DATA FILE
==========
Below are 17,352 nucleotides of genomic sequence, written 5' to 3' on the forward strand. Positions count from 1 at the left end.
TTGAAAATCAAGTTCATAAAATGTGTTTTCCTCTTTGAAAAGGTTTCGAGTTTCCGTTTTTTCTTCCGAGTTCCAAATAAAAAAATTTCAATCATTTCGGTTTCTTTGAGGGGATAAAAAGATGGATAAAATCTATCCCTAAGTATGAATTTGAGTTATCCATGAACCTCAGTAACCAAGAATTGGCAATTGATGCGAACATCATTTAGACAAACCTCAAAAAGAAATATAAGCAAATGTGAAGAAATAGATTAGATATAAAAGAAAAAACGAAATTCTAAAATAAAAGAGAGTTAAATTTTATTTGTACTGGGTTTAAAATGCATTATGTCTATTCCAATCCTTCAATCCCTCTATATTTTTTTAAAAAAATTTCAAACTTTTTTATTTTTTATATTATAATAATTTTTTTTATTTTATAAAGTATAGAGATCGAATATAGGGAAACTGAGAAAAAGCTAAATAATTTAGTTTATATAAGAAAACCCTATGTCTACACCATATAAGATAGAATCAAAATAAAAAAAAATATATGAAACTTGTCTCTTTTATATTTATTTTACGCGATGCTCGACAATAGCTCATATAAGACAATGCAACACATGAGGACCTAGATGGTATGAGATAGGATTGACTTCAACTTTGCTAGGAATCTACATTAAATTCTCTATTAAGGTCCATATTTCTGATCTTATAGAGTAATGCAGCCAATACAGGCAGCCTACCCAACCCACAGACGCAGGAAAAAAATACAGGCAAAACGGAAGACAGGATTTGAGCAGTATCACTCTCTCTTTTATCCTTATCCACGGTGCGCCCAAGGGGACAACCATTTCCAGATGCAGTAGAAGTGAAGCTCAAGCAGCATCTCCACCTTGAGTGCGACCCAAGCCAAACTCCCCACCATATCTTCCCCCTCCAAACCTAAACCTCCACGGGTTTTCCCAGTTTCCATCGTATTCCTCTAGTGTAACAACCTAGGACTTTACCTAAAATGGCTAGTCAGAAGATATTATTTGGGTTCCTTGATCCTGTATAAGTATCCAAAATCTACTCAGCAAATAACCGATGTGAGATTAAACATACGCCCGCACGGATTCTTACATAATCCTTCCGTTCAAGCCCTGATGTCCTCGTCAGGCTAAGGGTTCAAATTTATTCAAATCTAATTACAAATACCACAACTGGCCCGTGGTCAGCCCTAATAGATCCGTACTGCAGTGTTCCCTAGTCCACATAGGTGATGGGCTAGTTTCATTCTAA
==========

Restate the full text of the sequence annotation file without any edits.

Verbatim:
Below are 17,352 nucleotides of genomic sequence, written 5' to 3' on the forward strand. Positions count from 1 at the left end.
TTGAAAATCAAGTTCATAAAATGTGTTTTCCTCTTTGAAAAGGTTTCGAGTTTCCGTTTTTTCTTCCGAGTTCCAAATAAAAAAATTTCAATCATTTCGGTTTCTTTGAGGGGATAAAAAGATGGATAAAATCTATCCCTAAGTATGAATTTGAGTTATCCATGAACCTCAGTAACCAAGAATTGGCAATTGATGCGAACATCATTTAGACAAACCTCAAAAAGAAATATAAGCAAATGTGAAGAAATAGATTAGATATAAAAGAAAAAACGAAATTCTAAAATAAAAGAGAGTTAAATTTTATTTGTACTGGGTTTAAAATGCATTATGTCTATTCCAATCCTTCAATCCCTCTATATTTTTTTAAAAAAATTTCAAACTTTTTTATTTTTTATATTATAATAATTTTTTTTATTTTATAAAGTATAGAGATCGAATATAGGGAAACTGAGAAAAAGCTAAATAATTTAGTTTATATAAGAAAACCCTATGTCTACACCATATAAGATAGAATCAAAATAAAAAAAAATATATGAAACTTGTCTCTTTTATATTTATTTTACGCGATGCTCGACAATAGCTCATATAAGACAATGCAACACATGAGGACCTAGATGGTATGAGATAGGATTGACTTCAACTTTGCTAGGAATCTACATTAAATTCTCTATTAAGGTCCATATTTCTGATCTTATAGAGTAATGCAGCCAATACAGGCAGCCTACCCAACCCACAGACGCAGGAAAAAAATACAGGCAAAACGGAAGACAGGATTTGAGCAGTATCACTCTCTCTTTTATCCTTATCCACGGTGCGCCCAAGGGGACAACCATTTCCAGATGCAGTAGAAGTGAAGCTCAAGCAGCATCTCCACCTTGAGTGCGACCCAAGCCAAACTCCCCACCATATCTTCCCCCTCCAAACCTAAACCTCCACGGGTTTTCCCAGTTTCCATCGTATTCCTCTAGTGTAACAACCTAGGACTTTACCTAAAATGGCTAGTCAGAAGATATTATTTGGGTTCCTTGATCCTGTATAAGTATCCAAAATCTACTCAGCAAATAACCGATGTGAGATTAAACATACGCCCGCACGGATTCTTACATAATCCTTCCGTTCAAGCCCTGATGTCCTCGTCAGGCTAAGGGTTCAAATTTATTCAAATCTAATTACAAATACCACAACTGGCCCGTGGTCAGCCCTAATAGATCCGTACTGCAGTGTTCCCTAGTCCACATAGGTGATGGGCTAGTTTCATTCTAA